Loss Control Insights
FAQs About Prework Screening!
A properly designed post-offer prework screening program allows employers to determine whether or not their job candidates can perform the essential physical demands of the job. People are often confused by certain aspects of the prework screening process. EMC Industrial Hygienist Krista Scott answers some frequently asked questions she receives from clients about implementing prework screening programs.
What is a prework screening test?
A prework screening test consists of a series of tasks designed to simulate the actual job. It is used to assess a worker’s ability to perform the physical demands of the job they have been hired for.
What is the main reason an employer would want to use prework screening in the workplace?
The primary reason is to hire workers who can physically do the required tasks of the job.
Are there other benefits to using prework screening in the workplace?
Yes. Other benefits to the organization may include:
- Demonstrating fair hiring practices
- Reducing the frequency and severity of work-related injuries
- Improving work efficiency by placing the right worker in the right job
- Increasing worker morale through participation in the prework screening process
Are there other uses for the prework screening test in the workplace?
Yes. Using the same criteria developed for the prework screening test, the employer can confirm that an employee returning to work after an injury is fit for work.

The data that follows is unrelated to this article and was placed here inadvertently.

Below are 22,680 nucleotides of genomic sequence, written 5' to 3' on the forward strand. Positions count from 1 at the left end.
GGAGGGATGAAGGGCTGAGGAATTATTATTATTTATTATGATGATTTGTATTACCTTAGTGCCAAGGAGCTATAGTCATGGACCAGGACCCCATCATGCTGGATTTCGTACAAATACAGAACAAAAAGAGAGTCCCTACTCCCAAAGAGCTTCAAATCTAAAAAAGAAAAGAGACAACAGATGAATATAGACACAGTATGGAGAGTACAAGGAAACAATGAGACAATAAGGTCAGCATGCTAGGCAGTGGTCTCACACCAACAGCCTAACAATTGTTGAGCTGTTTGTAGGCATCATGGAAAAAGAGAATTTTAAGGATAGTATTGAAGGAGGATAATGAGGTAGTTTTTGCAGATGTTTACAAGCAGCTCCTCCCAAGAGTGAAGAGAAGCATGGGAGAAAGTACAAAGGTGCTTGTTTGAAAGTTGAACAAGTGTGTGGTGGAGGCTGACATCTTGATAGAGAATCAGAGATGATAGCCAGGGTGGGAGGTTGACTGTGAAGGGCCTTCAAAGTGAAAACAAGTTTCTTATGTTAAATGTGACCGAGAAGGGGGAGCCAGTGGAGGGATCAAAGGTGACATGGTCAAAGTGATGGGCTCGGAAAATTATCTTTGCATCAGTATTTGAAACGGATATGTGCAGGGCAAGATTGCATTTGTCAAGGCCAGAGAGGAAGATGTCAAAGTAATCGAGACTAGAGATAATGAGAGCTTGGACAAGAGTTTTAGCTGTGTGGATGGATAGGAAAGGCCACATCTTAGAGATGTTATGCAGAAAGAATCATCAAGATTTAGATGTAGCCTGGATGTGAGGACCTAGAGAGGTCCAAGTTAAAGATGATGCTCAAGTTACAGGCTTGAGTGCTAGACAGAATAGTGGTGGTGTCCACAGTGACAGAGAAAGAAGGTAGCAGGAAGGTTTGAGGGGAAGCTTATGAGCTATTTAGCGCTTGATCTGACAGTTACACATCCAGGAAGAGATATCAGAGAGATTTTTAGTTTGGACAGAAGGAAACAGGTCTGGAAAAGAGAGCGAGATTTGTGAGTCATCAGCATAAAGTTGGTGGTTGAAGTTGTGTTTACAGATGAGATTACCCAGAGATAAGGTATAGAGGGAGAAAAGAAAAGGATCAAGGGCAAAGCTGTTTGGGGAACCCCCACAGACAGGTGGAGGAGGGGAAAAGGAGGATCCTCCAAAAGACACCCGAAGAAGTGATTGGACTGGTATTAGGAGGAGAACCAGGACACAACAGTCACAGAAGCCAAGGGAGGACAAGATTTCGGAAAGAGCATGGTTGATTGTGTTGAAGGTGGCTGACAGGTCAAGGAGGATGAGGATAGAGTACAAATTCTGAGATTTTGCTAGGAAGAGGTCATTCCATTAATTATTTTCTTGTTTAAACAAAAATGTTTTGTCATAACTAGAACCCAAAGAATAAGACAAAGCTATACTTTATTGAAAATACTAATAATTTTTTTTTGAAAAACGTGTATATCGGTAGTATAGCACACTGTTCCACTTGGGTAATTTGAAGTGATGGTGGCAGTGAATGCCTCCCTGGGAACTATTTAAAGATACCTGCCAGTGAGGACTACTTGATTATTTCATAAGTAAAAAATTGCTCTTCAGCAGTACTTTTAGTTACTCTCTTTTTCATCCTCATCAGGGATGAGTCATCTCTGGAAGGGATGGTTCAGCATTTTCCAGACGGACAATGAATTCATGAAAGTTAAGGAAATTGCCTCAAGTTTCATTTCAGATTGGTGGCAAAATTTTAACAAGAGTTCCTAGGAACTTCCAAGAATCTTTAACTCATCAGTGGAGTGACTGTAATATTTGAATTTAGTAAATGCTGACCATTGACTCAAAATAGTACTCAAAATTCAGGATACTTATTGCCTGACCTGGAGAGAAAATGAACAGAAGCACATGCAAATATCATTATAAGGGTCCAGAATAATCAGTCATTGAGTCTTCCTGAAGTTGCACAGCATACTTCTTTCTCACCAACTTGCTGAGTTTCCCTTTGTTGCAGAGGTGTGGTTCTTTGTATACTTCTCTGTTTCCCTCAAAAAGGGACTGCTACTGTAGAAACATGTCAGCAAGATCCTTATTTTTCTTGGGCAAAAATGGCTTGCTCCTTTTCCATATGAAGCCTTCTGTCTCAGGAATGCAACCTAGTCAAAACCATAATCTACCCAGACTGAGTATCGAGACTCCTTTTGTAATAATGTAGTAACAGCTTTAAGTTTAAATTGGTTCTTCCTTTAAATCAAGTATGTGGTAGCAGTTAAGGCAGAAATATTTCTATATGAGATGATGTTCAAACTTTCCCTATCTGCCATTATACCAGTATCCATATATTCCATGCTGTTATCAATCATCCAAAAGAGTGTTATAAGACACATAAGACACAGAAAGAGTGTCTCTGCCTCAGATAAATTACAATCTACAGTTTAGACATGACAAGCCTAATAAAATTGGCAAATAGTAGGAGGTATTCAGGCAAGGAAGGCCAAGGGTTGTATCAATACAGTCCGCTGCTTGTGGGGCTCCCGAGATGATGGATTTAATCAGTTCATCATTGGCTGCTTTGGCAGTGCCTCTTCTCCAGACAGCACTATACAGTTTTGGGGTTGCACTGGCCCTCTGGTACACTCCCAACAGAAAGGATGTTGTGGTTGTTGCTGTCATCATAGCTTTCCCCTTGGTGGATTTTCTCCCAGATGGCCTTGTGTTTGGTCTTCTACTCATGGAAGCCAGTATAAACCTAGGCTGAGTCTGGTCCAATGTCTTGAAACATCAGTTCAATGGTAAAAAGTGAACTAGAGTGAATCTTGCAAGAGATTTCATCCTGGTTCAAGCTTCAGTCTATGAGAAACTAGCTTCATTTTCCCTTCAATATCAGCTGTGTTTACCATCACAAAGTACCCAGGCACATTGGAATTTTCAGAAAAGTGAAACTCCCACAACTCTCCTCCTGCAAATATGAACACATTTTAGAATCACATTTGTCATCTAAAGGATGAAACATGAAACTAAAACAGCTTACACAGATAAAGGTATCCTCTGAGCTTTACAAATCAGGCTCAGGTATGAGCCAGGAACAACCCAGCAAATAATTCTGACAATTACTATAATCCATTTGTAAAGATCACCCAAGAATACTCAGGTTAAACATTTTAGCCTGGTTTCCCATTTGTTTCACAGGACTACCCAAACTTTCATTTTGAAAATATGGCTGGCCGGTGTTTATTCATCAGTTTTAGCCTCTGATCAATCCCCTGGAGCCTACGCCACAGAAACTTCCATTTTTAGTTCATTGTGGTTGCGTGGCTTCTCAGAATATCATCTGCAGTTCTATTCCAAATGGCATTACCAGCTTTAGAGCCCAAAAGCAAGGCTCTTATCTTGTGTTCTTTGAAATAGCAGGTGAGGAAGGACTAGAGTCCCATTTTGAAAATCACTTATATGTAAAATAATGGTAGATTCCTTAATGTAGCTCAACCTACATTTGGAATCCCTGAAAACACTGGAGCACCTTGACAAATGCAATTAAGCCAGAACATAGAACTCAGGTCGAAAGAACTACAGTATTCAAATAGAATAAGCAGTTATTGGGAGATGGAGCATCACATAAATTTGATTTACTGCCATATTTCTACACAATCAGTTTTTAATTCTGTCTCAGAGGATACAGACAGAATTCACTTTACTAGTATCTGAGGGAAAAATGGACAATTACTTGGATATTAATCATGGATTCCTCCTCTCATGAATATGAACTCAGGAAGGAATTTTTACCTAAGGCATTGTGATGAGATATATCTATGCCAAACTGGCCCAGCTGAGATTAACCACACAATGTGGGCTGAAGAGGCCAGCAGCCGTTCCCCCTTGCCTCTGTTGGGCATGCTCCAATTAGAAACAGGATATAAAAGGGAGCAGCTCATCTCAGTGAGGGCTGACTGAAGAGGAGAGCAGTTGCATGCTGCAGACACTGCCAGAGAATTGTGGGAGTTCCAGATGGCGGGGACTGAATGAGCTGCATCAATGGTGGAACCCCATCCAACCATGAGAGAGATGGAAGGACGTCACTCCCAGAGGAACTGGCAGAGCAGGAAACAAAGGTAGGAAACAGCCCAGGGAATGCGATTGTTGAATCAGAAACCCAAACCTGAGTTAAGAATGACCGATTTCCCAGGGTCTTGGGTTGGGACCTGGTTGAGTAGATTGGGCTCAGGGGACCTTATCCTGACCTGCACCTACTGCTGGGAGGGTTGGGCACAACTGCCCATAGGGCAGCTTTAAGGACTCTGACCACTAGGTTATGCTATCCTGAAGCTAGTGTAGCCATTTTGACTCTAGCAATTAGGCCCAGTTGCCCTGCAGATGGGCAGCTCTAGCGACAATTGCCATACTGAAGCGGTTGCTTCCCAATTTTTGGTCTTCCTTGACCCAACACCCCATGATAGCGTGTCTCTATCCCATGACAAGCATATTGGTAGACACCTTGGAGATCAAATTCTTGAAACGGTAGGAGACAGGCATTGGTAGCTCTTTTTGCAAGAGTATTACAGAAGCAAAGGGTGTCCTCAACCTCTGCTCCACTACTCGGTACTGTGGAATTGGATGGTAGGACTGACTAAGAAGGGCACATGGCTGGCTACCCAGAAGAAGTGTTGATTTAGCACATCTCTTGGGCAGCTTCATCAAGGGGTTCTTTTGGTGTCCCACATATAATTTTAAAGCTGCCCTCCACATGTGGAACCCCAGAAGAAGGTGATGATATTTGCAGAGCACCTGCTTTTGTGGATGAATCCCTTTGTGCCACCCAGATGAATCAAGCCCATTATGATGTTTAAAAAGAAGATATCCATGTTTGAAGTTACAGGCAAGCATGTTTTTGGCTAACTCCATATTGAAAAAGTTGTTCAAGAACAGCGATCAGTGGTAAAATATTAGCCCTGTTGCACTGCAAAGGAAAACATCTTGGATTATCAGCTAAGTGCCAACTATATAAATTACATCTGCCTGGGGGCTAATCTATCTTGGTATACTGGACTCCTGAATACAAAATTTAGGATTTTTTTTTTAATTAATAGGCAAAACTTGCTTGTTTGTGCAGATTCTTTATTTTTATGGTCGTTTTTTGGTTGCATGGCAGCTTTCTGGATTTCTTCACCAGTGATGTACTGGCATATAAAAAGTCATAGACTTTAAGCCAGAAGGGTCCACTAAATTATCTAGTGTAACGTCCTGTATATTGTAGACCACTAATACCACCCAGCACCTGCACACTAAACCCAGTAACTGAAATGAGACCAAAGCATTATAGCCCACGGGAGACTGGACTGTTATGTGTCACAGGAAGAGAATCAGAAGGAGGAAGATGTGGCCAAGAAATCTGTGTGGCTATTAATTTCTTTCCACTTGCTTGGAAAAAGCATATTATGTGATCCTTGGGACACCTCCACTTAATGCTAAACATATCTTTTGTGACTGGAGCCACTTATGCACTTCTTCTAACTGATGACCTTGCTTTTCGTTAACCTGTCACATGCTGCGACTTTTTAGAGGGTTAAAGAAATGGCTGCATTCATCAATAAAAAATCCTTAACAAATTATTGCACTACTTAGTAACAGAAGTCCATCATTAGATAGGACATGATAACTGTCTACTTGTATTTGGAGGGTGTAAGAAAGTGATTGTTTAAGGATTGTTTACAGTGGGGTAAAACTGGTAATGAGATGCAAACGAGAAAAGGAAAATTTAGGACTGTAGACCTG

Is prework screening legal?
Yes, prework screening is legal when performed according to standards laid out by federal laws, such as the Americans with Disabilities Act, guidelines from the Equal Employment Opportunity Commission and applicable state laws. EMC recommends that you have all prework screening programs reviewed by legal counsel who specializes in employment law prior to implementation.
How are jobs selected to be screened?
Prework screenings are most effective for jobs with the most injuries. Review the physical demands of these jobs and see if there is a way to eliminate or substitute out any injury-causing hazards.
How is a job description developed?
A functional job description is developed by collecting information about the physical demands of the job. This can be done by following EMC’s job description handbook, which walks you through the entire process.
What information will I receive from my physical therapist?
Following each prework screening you should receive pass/fail results. You should also periodically receive information about the number of individuals screened and the total pass/fail rates. Use this information to see if your screening program is working or if there are any particular groups of people that are more likely to fail the test. If this is the case, you may need to see if there any ergonomic modifications or improvements you could make to the job.
If the job candidate has a noticeable condition that could create a risk of injury during the screening, what should be done?
The job candidate should be asked to reschedule his/her testing until they have seen their regular physician about the condition. The testing should not resume until the physician provides written medical clearance to proceed with the prework screening. A time frame should be given to the job candidate within which they must provide the clearance information and reschedule the prework screening. The cost for seeing a physician is the job candidate’s responsibility.
Where should the prework screening take place?
Depending on the type of tests selected, a prework screening may take place at the employer’s place of business, at a therapy/occupational medicine clinic or both.
Where can I find more information about prework screenings?
Visit the prework screening section of EMC’s website for online training, safety program templates, tech sheets, a screening guide and other resources to help you implement an effective prework screening program for your organization.